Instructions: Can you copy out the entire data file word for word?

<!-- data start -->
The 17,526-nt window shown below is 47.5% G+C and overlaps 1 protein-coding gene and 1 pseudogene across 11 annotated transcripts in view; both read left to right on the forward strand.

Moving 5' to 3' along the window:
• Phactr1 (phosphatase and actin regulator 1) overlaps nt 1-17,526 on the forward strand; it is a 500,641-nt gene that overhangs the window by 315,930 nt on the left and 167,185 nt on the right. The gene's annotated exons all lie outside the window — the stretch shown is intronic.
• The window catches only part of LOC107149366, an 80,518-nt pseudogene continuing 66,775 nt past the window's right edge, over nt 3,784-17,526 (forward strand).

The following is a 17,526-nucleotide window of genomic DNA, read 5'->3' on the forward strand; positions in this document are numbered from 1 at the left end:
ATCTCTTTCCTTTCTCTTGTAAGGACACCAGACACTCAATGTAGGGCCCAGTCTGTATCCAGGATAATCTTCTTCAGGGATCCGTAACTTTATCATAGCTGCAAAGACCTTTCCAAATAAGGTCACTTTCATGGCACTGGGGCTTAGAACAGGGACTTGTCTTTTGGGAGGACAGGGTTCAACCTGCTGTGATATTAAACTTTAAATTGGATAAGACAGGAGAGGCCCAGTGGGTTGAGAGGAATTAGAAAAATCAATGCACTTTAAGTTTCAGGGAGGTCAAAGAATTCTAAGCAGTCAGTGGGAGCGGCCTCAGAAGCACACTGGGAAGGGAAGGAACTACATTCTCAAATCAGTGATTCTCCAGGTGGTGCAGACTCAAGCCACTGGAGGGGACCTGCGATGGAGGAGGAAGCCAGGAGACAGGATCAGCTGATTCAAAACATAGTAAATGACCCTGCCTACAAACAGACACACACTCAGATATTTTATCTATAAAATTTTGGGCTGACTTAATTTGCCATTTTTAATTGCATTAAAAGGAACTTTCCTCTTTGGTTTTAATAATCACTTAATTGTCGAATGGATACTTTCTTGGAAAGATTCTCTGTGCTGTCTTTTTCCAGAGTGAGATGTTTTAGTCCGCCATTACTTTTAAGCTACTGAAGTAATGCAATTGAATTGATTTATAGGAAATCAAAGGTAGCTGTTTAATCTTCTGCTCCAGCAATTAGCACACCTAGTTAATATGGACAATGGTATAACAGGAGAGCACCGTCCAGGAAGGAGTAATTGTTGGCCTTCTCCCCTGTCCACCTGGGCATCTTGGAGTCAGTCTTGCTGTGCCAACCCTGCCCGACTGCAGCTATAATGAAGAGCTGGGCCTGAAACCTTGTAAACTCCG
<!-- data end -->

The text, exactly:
The 17,526-nt window shown below is 47.5% G+C and overlaps 1 protein-coding gene and 1 pseudogene across 11 annotated transcripts in view; both read left to right on the forward strand.

Moving 5' to 3' along the window:
• Phactr1 (phosphatase and actin regulator 1) overlaps nt 1-17,526 on the forward strand; it is a 500,641-nt gene that overhangs the window by 315,930 nt on the left and 167,185 nt on the right. The gene's annotated exons all lie outside the window — the stretch shown is intronic.
• The window catches only part of LOC107149366, an 80,518-nt pseudogene continuing 66,775 nt past the window's right edge, over nt 3,784-17,526 (forward strand).

The following is a 17,526-nucleotide window of genomic DNA, read 5'->3' on the forward strand; positions in this document are numbered from 1 at the left end:
ATCTCTTTCCTTTCTCTTGTAAGGACACCAGACACTCAATGTAGGGCCCAGTCTGTATCCAGGATAATCTTCTTCAGGGATCCGTAACTTTATCATAGCTGCAAAGACCTTTCCAAATAAGGTCACTTTCATGGCACTGGGGCTTAGAACAGGGACTTGTCTTTTGGGAGGACAGGGTTCAACCTGCTGTGATATTAAACTTTAAATTGGATAAGACAGGAGAGGCCCAGTGGGTTGAGAGGAATTAGAAAAATCAATGCACTTTAAGTTTCAGGGAGGTCAAAGAATTCTAAGCAGTCAGTGGGAGCGGCCTCAGAAGCACACTGGGAAGGGAAGGAACTACATTCTCAAATCAGTGATTCTCCAGGTGGTGCAGACTCAAGCCACTGGAGGGGACCTGCGATGGAGGAGGAAGCCAGGAGACAGGATCAGCTGATTCAAAACATAGTAAATGACCCTGCCTACAAACAGACACACACTCAGATATTTTATCTATAAAATTTTGGGCTGACTTAATTTGCCATTTTTAATTGCATTAAAAGGAACTTTCCTCTTTGGTTTTAATAATCACTTAATTGTCGAATGGATACTTTCTTGGAAAGATTCTCTGTGCTGTCTTTTTCCAGAGTGAGATGTTTTAGTCCGCCATTACTTTTAAGCTACTGAAGTAATGCAATTGAATTGATTTATAGGAAATCAAAGGTAGCTGTTTAATCTTCTGCTCCAGCAATTAGCACACCTAGTTAATATGGACAATGGTATAACAGGAGAGCACCGTCCAGGAAGGAGTAATTGTTGGCCTTCTCCCCTGTCCACCTGGGCATCTTGGAGTCAGTCTTGCTGTGCCAACCCTGCCCGACTGCAGCTATAATGAAGAGCTGGGCCTGAAACCTTGTAAACTCCG